I wasn’t around in 1929… but 8 decades on?

7 03 2009

THE ROARING 20’s in the Land of Dreams, America… Thousands of miles away across the Pacific Ocean and the South China Sea, the Abode of Peace was still a very backward Malay village community on stilts on the Brunei River.

Brunei then was a tiny patch of territorial anonymity amongst the most virgin jungle-covered land on the Borneo Island (said to be the third-largest island in the world). Of the few thousand inhabitants then, only a handful of Bruneians had the opportunity to get truly proper formal education. And even then the things they learned by rote on stone tablets were leaning more toward Islamic religious education rather than a secular one.

In 1929, the first oil for the country was struck by the then British Malayan Petroleum Company in Seria. The same year that the Great Depression set in over the horizon in the United States. That was one of the  gloomiest economic situations in the American history and also in the history of the rest of the world.

For an undeveloped economy like Brunei, 1929 marked the turning point in its history because of the discovery of the ‘black gold’ which would later shape the country into one of the richest oil and gas producers, many years and decades to come.

Now almost 80 years after Brunei had largely derived economic gains from its oil and natural gas production, a similar US recession is rearing its ugly head when some of its biggest financial firms are filing for bankruptcy. Its rippling effect has been spreading like wildfire all across the globe!

As a means of escaping from the harsh realities of the so-called global financial meltdown, most people would turn to the entertainment industry to lift up their de-motivated, hopeless spirits…

During the roaring ’20s and rolling ’30s, a God-given talented iconic legend by the name of Charlie Chaplin must have cheered up and made stressed and depressed world citizens then laugh and smile to a multitude of frenzy silent films of his slap-stick comedy trademark! Amongst Charlie Chaplin’s greatest movie-making and acting feats was his top box-office film, “Modern Times”, in which he composed this theme song with great lyrics to move the down-hearted to tears:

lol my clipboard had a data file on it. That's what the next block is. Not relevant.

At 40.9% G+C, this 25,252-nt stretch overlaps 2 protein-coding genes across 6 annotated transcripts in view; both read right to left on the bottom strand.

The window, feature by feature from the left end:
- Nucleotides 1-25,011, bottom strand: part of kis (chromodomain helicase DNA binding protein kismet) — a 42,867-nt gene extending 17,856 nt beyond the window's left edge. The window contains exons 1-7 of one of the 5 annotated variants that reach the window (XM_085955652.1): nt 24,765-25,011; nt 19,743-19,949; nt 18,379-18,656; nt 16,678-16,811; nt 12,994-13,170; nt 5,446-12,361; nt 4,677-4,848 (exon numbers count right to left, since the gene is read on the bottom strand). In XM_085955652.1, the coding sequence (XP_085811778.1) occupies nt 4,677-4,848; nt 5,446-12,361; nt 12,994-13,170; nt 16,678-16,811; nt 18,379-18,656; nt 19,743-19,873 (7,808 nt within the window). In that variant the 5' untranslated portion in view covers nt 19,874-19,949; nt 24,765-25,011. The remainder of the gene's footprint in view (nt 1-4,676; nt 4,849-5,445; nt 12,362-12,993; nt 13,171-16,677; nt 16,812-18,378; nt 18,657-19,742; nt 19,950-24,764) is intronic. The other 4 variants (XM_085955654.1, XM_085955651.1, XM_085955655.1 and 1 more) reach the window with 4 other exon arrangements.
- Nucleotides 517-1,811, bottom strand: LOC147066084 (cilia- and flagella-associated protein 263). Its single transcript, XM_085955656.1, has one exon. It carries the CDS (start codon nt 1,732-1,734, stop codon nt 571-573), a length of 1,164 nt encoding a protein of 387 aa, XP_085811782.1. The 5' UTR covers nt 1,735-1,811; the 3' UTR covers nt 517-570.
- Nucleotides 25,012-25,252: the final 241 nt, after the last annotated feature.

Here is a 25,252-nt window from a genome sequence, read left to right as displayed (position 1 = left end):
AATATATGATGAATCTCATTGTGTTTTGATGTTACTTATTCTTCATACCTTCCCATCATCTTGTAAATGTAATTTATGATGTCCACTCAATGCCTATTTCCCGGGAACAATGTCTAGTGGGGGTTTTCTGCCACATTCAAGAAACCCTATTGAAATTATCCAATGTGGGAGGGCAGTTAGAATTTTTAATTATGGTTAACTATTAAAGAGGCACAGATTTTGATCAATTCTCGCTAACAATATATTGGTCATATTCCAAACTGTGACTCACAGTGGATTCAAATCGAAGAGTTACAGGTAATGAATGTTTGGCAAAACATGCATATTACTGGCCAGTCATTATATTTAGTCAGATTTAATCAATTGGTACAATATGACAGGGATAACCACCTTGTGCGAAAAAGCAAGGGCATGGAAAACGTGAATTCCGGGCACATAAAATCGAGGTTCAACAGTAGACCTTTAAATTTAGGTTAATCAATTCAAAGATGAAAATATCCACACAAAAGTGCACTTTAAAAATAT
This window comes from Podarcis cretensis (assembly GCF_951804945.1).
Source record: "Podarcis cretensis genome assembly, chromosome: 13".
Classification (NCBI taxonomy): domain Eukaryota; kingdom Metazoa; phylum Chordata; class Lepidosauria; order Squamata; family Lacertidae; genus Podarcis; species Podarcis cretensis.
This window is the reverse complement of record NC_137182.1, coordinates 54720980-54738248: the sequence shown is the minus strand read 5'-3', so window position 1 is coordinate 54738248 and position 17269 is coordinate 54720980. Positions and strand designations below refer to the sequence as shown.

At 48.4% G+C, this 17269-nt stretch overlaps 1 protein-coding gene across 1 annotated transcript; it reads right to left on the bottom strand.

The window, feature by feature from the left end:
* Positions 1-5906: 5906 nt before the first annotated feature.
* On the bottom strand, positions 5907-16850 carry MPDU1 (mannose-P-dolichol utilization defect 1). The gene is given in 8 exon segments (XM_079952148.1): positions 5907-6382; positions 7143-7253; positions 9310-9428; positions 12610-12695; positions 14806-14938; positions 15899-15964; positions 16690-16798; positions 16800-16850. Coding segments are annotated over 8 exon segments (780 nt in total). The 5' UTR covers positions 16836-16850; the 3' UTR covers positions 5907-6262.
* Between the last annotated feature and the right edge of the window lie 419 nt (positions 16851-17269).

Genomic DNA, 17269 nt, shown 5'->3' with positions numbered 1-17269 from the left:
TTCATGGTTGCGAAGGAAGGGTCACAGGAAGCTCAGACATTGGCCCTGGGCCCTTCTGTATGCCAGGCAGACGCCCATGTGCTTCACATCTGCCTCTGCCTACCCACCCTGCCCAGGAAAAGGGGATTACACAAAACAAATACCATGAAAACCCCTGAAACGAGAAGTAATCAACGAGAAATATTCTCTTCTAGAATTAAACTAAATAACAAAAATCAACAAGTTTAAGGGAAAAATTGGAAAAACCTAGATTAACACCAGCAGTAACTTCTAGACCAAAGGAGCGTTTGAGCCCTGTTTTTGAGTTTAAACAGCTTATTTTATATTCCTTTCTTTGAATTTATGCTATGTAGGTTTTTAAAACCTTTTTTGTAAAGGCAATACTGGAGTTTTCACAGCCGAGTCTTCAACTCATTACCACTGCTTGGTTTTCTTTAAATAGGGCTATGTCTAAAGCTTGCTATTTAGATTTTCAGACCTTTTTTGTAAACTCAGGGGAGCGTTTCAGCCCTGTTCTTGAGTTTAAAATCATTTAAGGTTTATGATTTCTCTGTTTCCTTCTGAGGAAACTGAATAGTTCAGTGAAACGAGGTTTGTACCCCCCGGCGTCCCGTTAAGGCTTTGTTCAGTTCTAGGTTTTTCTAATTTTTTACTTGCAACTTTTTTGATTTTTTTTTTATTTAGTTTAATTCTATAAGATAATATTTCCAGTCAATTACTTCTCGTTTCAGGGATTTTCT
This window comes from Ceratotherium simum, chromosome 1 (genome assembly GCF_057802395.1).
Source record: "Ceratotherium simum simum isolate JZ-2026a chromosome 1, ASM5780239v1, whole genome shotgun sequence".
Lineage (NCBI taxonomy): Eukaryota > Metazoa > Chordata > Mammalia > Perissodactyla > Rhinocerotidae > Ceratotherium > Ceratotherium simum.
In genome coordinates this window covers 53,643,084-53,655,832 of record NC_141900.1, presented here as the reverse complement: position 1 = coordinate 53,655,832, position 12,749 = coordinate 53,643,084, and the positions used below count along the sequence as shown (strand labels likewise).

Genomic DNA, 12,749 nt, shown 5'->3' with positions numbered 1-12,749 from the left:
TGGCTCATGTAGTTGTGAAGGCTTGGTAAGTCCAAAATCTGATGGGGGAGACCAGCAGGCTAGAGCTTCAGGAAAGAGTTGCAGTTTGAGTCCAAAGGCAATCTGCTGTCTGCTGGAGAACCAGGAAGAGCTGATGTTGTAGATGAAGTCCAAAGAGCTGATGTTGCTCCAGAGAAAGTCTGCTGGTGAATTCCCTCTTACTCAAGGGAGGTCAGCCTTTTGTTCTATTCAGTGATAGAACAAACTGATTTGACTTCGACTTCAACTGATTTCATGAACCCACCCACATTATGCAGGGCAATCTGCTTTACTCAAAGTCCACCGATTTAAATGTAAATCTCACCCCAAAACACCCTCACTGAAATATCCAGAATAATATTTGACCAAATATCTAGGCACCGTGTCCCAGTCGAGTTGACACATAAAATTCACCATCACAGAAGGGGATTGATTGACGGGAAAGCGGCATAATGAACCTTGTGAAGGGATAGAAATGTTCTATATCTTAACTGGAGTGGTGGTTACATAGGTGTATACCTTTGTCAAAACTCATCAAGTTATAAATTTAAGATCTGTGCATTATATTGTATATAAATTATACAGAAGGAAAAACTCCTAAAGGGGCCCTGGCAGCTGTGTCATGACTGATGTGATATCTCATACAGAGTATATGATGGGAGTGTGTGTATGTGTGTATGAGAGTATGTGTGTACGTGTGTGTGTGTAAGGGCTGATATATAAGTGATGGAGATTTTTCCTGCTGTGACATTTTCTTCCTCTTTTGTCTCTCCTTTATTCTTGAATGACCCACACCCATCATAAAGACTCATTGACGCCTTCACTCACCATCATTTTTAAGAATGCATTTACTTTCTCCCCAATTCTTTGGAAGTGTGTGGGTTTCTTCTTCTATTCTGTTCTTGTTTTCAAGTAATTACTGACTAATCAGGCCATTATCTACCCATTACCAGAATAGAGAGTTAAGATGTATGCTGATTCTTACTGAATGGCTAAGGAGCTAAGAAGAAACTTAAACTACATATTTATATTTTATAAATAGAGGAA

tho’ your heart is aching

even tho’ it’s breaking

when there are clouds in the sky

you’ll get by
if you
smile through your fear and sorrow

smile and maybe tomorrow

you’ll see the sun come shining thru for you.

Light up your face with gladness

hide ev’ry trace of sadness

altho’ a tear maybe ever so near

that’s the time you must keep on trying

what’s the use of crying

you’ll find that life is still worth while

if you’ll just smile.

Still, Brunei Darussalam and the Asian region were hardly affected by the 1929 economic debacle in the US. It was a great coincidence, though, that one of the legendary icons in the Malay film industry, the multi-talented Tan Sri P Ramlee was born on March 22, 1929.

Like Charlie Chaplin, P Ramlee was the most popular actor, director and songwriter to have made millions of his fans in Malaysia, Singapore, Brunei and even Indonesia laugh and cry with his unique, versatile and class-act performances on and off-screen. The late P Ramlee died on 29 May 1973 (when the oil boom reached its peak which had benefitted the Malay world economies since Indonesia, Malaysia and Brunei were producers and exporters of the ‘black gold’).

I’m digressing from the 1929 US economy depression topic but the thing is how recession-proof is our national economy in Brunei Darussalam was what I should’ve asked rhetorically in view of the current global economic outlook? Will the recession pose little or no effect to our country’s economy? Maybe our oil and gas exports are not so badly affected, I guess…

2009 is now the year of the ‘Great Recession’ as opposed to the ‘Great Depression’ year of 1929.